Second, everyone loves the bamboo forest in Arashiyama, Kyoto, right? I can see why; it’s very beautiful when it’s not crowded. But you live in Tokyo, yeah? And you want to see some bamboo in Tokyo, right?!!
Question: Are there any bamboo forests 竹林 in Tokyo?
Answer: Yes, though some of these “forests” are really just bamboo groves or bamboo gardens. Let’s take a look:
(1) Chikurin Park 竹林公園 (map; Streetview)
This park’s name is literally “bamboo forest park”, so it’s a good place to start. It’s located near Higashi-Kurume station 東久留米駅 on the Seibu Ikebukuro line.
(2) Suzume-no Oyado Ryokuchi Park 雀の御宿公園 (map)
A decently large bamboo grove in Himonya, Meguro-ku 目黒区碑文谷, the nearest subway station is Toritsudaigaku Stattion 都立大学駅 on the Tokyo Toyoko line.
(3) Towa Ryokuchi Park 藤和緑地 (map)
A 80-meter path that borders a nice stretch of the Kandagawa river.
(4) Unnamed bamboo grove in Mitaka (map; Streetview)
This grove is adjacent to a small farm that bordering the Tamagawa-josui canal and path.
(5) Higashiterakatabashi Ryokuchi Park 多摩東寺方緑地保全地域 (map; Streetview)
This is probably the most “wild” of the bamboo groves on this list. Photo per the following post, (link), which includes more information and pictures:
(6) Jidayubori Park 次大夫堀公園 (map)
This park is home to restored historic buildings that recreate a farming estate in the Edo and Meiji periods (see Japanese Wikipedia page). The photo below is from the Setagaya-ku webpage, though I don’t know the exact location of the bamboo grove.
At the eastern edge of the park another bamboo grove, which can be viewed from here: (map).
(7) Shokoin Temple Bamboo Grove in Miyanosaka 勝光院 (map)
The bamboo grove, next to a temple, is tucked away in a particularly quiet part of Setagaya-ku 世田谷区. You can visit this temple by taking the Tokyu Setagaya Line 東急世田谷線 streetcar.
(8) Wonderful, unnamed group of bamboo groves in Chofu, Tokyo (map)
There are three groves in Chufu, near Chitose-karasuyama station. I don’t know if the groves have a name, but the largest is quite impressive, though I believe it’s private property.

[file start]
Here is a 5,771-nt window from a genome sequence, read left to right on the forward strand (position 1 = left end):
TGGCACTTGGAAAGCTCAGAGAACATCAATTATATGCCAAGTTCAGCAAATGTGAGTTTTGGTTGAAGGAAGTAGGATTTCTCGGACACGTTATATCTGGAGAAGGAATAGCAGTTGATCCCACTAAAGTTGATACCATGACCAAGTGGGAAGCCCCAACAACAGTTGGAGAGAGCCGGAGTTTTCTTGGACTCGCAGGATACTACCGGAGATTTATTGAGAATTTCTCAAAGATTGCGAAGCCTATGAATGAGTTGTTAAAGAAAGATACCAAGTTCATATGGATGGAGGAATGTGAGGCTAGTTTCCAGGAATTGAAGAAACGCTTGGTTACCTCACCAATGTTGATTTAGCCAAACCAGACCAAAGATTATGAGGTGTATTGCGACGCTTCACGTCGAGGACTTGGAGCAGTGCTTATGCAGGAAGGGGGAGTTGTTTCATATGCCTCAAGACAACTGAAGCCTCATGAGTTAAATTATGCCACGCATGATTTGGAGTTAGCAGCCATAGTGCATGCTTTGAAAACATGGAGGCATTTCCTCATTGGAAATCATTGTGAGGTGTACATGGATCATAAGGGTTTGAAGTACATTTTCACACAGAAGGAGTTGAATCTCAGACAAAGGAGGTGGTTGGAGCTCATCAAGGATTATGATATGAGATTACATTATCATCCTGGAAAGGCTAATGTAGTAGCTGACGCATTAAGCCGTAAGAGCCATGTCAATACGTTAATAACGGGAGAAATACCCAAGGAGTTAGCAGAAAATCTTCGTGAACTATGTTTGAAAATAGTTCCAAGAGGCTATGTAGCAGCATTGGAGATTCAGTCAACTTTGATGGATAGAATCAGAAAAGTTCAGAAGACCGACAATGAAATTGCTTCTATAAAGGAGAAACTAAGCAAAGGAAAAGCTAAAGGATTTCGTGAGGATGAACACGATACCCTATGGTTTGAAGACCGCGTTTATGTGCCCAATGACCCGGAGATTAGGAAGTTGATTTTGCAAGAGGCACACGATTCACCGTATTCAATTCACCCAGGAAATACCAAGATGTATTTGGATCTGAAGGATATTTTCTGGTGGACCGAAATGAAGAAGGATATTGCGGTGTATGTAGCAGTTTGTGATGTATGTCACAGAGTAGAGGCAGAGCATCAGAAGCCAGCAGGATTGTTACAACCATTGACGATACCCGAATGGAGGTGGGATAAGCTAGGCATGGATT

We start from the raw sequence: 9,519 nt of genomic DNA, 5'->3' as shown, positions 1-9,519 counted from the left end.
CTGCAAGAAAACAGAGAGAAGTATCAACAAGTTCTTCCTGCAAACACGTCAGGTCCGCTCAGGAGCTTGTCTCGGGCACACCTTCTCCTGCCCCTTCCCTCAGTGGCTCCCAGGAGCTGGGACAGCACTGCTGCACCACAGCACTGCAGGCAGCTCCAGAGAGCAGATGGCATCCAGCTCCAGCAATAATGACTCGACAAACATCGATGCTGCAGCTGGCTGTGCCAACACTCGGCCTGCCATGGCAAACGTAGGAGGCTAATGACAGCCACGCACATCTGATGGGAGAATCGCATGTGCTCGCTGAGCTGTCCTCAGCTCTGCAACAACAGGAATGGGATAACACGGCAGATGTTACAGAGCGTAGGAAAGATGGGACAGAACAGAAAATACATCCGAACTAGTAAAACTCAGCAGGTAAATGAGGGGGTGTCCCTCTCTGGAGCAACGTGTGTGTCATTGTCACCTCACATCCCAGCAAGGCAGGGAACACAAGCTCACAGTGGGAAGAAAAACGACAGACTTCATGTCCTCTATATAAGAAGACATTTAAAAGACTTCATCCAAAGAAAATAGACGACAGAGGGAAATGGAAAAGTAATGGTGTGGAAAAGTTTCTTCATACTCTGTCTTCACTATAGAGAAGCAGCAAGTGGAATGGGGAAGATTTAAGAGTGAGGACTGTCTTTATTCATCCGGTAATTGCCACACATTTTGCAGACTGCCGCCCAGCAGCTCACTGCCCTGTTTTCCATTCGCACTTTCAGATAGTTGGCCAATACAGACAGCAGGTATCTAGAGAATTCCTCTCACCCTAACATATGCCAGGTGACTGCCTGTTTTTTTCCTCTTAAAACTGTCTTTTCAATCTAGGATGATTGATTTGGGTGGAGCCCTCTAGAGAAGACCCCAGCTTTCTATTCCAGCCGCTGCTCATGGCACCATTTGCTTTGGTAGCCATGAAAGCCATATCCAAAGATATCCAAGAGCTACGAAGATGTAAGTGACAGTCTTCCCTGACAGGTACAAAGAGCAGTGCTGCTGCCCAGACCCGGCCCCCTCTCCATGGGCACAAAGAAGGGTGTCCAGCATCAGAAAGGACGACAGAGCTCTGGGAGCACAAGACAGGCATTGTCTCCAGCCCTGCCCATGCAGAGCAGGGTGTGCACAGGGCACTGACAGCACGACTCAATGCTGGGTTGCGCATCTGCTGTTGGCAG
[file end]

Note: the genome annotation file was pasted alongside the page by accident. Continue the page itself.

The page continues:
(9) Roka Koshun-en garden park 蘆花恒春園 (map)
Excellent and fairly large bamboo grove in a park setting with a well-marked path.
(10) Bamboo seen from Yoyogi park – on Meiji-jingu side of the fence (map)
Despite having been to Meiji shrine many times, I was surprised to be told it has a bamboo grove. I can’t find much information about where the bamboo is located, but I did find some bamboo located on the grounds of Meiji shrine, just over the fence from Yoyogi park.
(11) Hokokuji Temple 報国寺 (map)
In Kamakura, this temple’s bamboo grove is popular with tourists.
(12) Baisouin Temple, Aoyama 長青山 梅窓院 (map)
The most centrally-located of Tokyo’s bamboo forests, Baisoin Temple 長青山 梅窓院 is just steps away from Gaiemmae Station 外苑前駅 (exit 1b). Right next to a busy road is a narrow entrance path lined with bamboo trees.
(Extra) Eating bamboo
I titled this post “Chewing on Tokyo’s bamboo forests”, so in the interest of accuracy, here are two picture of the pandas in Ueno Park Zoo eating bamboo. They really act like pigs when it’s meal time.
- Potential bamboo at Okamoto Park Setagaya 岡本公園世田谷 (map) (website 1, website 2)
- Bamboo planted on top of the Ekouin Buddhist Temple 回向院 in Sumida-ku, Tokyo (map); see review 1 and review 2
- If you’re looking for the Arashiyama Bamboo Forest 嵐山竹林 in Kyoto, here’s a link to the map; see also the Google Streetview image.